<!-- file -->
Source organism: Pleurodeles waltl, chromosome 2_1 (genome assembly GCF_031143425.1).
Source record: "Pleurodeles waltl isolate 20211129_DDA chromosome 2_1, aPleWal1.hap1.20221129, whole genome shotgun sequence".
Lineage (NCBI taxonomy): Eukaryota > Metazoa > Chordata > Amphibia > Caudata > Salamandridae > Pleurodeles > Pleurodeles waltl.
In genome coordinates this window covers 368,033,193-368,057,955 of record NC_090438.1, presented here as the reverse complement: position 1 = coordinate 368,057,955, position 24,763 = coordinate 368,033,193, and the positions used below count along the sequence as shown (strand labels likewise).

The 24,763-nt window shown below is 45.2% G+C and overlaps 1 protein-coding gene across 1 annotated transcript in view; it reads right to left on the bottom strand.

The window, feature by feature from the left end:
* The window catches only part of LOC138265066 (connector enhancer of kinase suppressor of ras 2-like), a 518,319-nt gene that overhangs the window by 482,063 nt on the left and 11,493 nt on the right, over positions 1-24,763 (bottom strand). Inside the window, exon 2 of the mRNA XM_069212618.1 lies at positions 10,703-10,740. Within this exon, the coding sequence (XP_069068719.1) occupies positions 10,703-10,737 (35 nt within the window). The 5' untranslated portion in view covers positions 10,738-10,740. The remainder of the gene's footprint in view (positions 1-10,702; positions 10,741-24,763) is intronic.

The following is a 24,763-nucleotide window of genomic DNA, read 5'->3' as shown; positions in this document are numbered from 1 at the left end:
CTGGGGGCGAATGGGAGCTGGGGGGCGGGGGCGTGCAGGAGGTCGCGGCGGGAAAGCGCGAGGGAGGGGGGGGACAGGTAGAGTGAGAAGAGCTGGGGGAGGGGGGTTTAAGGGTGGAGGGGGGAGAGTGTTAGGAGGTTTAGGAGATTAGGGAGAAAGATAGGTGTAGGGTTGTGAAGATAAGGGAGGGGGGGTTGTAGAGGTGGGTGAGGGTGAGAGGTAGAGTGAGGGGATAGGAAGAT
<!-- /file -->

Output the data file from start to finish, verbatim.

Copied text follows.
Source organism: Pleurodeles waltl, chromosome 2_1 (genome assembly GCF_031143425.1).
Source record: "Pleurodeles waltl isolate 20211129_DDA chromosome 2_1, aPleWal1.hap1.20221129, whole genome shotgun sequence".
Lineage (NCBI taxonomy): Eukaryota > Metazoa > Chordata > Amphibia > Caudata > Salamandridae > Pleurodeles > Pleurodeles waltl.
In genome coordinates this window covers 368,033,193-368,057,955 of record NC_090438.1, presented here as the reverse complement: position 1 = coordinate 368,057,955, position 24,763 = coordinate 368,033,193, and the positions used below count along the sequence as shown (strand labels likewise).

The 24,763-nt window shown below is 45.2% G+C and overlaps 1 protein-coding gene across 1 annotated transcript in view; it reads right to left on the bottom strand.

The window, feature by feature from the left end:
* The window catches only part of LOC138265066 (connector enhancer of kinase suppressor of ras 2-like), a 518,319-nt gene that overhangs the window by 482,063 nt on the left and 11,493 nt on the right, over positions 1-24,763 (bottom strand). Inside the window, exon 2 of the mRNA XM_069212618.1 lies at positions 10,703-10,740. Within this exon, the coding sequence (XP_069068719.1) occupies positions 10,703-10,737 (35 nt within the window). The 5' untranslated portion in view covers positions 10,738-10,740. The remainder of the gene's footprint in view (positions 1-10,702; positions 10,741-24,763) is intronic.

The following is a 24,763-nucleotide window of genomic DNA, read 5'->3' as shown; positions in this document are numbered from 1 at the left end:
CTGGGGGCGAATGGGAGCTGGGGGGCGGGGGCGTGCAGGAGGTCGCGGCGGGAAAGCGCGAGGGAGGGGGGGGACAGGTAGAGTGAGAAGAGCTGGGGGAGGGGGGTTTAAGGGTGGAGGGGGGAGAGTGTTAGGAGGTTTAGGAGATTAGGGAGAAAGATAGGTGTAGGGTTGTGAAGATAAGGGAGGGGGGGTTGTAGAGGTGGGTGAGGGTGAGAGGTAGAGTGAGGGGATAGGAAGAT